Mazarin: The Crisis of Absolutism in France

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Routledge, 1995 - History - 413 pages
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When Mazarin became First Minister of France in 1643 he inherited a costly war. Ruinously high taxation, arbitrary and oppressive measures of government and opposition at every level threatened the stability of the state. The king was five years old and a long minority was in prospect. It was a time of crisis. Eighteen years later Mazarin died in office, having survived the successive revolts and civil wars known as the Fronde. His reputation was at its peak, as was the prestige of France, his adopted country. Mazarin's character, however, has been so vilified during the previous, turbulent years that in the popular perception he was a charlatan, a mean-spirited but greedy trifler and an adventurer. Geoffrey Treasure argues that Mazarin was in fact a remarkable statesman, subtle, courageous and incredibly hard-working: a man who inspired devotion and respect among those closest to him, above all the king who would benefit by his tutelage in government.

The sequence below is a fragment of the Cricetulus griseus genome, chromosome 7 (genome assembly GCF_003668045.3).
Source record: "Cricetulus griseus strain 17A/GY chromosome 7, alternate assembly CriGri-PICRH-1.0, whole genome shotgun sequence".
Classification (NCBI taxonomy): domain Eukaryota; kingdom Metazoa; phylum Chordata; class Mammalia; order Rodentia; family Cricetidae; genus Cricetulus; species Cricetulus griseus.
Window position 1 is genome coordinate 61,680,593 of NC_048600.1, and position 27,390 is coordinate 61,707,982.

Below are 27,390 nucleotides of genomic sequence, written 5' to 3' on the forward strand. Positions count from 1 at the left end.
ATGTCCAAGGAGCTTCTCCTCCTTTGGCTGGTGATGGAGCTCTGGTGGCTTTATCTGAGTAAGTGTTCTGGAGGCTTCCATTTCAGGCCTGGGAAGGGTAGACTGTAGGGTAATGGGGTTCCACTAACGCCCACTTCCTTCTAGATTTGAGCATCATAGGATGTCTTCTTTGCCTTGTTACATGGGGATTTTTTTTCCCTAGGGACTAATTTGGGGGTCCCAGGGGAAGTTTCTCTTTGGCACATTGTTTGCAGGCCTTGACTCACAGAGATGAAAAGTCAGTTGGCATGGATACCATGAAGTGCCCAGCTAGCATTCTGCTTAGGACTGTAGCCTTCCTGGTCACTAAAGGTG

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About the author (1995)

Roger Ellis is the author of the last volume in the Who's Who in British History series and an editor of Winston Churchill's "History of the English Speaking Peoples,"Geoffrey Treasure is a contributor to the "Encyclopedia Britannica "on Europe and the Enlightenment, the "New Dictionary of National Biography, "and the general editor of the eight-volume Who's Who in British History series. Lord Butler served Wilson and Heath as Private Secretary, and Thatcher, Major, and Blair as Cabinet Secretary.

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